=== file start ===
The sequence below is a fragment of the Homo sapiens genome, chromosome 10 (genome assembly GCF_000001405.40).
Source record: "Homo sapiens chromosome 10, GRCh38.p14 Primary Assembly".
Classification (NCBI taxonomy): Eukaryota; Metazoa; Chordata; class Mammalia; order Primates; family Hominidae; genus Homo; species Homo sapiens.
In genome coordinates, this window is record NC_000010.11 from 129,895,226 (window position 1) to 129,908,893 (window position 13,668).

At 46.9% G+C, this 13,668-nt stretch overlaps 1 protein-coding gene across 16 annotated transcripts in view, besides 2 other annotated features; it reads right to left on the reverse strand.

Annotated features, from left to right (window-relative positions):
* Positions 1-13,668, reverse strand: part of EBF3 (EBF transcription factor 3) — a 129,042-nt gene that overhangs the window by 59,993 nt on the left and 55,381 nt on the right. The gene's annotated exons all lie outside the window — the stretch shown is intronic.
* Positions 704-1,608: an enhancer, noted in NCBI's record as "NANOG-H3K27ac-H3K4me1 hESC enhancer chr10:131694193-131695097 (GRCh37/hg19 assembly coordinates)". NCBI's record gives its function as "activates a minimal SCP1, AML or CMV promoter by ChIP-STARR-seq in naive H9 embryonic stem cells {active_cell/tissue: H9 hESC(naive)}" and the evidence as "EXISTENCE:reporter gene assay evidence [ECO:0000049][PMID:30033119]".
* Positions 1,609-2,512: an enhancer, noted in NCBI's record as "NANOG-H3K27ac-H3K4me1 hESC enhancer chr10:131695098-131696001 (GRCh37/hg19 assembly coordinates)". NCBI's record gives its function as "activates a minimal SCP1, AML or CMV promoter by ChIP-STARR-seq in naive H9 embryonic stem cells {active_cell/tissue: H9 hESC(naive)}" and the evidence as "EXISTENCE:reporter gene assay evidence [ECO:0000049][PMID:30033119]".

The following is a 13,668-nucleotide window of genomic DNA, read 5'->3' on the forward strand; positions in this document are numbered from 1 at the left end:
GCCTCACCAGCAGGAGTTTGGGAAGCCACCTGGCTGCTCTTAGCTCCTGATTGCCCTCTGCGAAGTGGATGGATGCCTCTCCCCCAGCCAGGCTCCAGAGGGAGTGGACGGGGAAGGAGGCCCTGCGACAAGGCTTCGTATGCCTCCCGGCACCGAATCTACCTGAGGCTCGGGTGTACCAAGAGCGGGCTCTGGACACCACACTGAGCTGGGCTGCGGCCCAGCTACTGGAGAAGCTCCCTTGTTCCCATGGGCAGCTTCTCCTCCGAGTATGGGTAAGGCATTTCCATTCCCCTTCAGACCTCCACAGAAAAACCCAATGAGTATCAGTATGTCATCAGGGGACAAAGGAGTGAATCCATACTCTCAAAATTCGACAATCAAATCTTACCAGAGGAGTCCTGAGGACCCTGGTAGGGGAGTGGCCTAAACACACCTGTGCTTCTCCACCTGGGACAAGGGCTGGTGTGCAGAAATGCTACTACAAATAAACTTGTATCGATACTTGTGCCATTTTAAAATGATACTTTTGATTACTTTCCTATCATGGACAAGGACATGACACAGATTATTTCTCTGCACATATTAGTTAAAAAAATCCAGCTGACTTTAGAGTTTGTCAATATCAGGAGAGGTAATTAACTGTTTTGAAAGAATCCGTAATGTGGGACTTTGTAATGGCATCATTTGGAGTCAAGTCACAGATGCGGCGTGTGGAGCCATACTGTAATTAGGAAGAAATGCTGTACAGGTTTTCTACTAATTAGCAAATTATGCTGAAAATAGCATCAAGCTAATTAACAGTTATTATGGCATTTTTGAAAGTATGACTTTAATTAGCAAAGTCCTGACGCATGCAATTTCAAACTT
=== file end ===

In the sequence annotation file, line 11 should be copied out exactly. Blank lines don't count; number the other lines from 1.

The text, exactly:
GCCTCACCAGCAGGAGTTTGGGAAGCCACCTGGCTGCTCTTAGCTCCTGATTGCCCTCTGCGAAGTGGATGGATGCCTCTCCCCCAGCCAGGCTCCAGAGGGAGTGGACGGGGAAGGAGGCCCTGCGACAAGGCTTCGTATGCCTCCCGGCACCGAATCTACCTGAGGCTCGGGTGTACCAAGAGCGGGCTCTGGACACCACACTGAGCTGGGCTGCGGCCCAGCTACTGGAGAAGCTCCCTTGTTCCCATGGGCAGCTTCTCCTCCGAGTATGGGTAAGGCATTTCCATTCCCCTTCAGACCTCCACAGAAAAACCCAATGAGTATCAGTATGTCATCAGGGGACAAAGGAGTGAATCCATACTCTCAAAATTCGACAATCAAATCTTACCAGAGGAGTCCTGAGGACCCTGGTAGGGGAGTGGCCTAAACACACCTGTGCTTCTCCACCTGGGACAAGGGCTGGTGTGCAGAAATGCTACTACAAATAAACTTGTATCGATACTTGTGCCATTTTAAAATGATACTTTTGATTACTTTCCTATCATGGACAAGGACATGACACAGATTATTTCTCTGCACATATTAGTTAAAAAAATCCAGCTGACTTTAGAGTTTGTCAATATCAGGAGAGGTAATTAACTGTTTTGAAAGAATCCGTAATGTGGGACTTTGTAATGGCATCATTTGGAGTCAAGTCACAGATGCGGCGTGTGGAGCCATACTGTAATTAGGAAGAAATGCTGTACAGGTTTTCTACTAATTAGCAAATTATGCTGAAAATAGCATCAAGCTAATTAACAGTTATTATGGCATTTTTGAAAGTATGACTTTAATTAGCAAAGTCCTGACGCATGCAATTTCAAACTT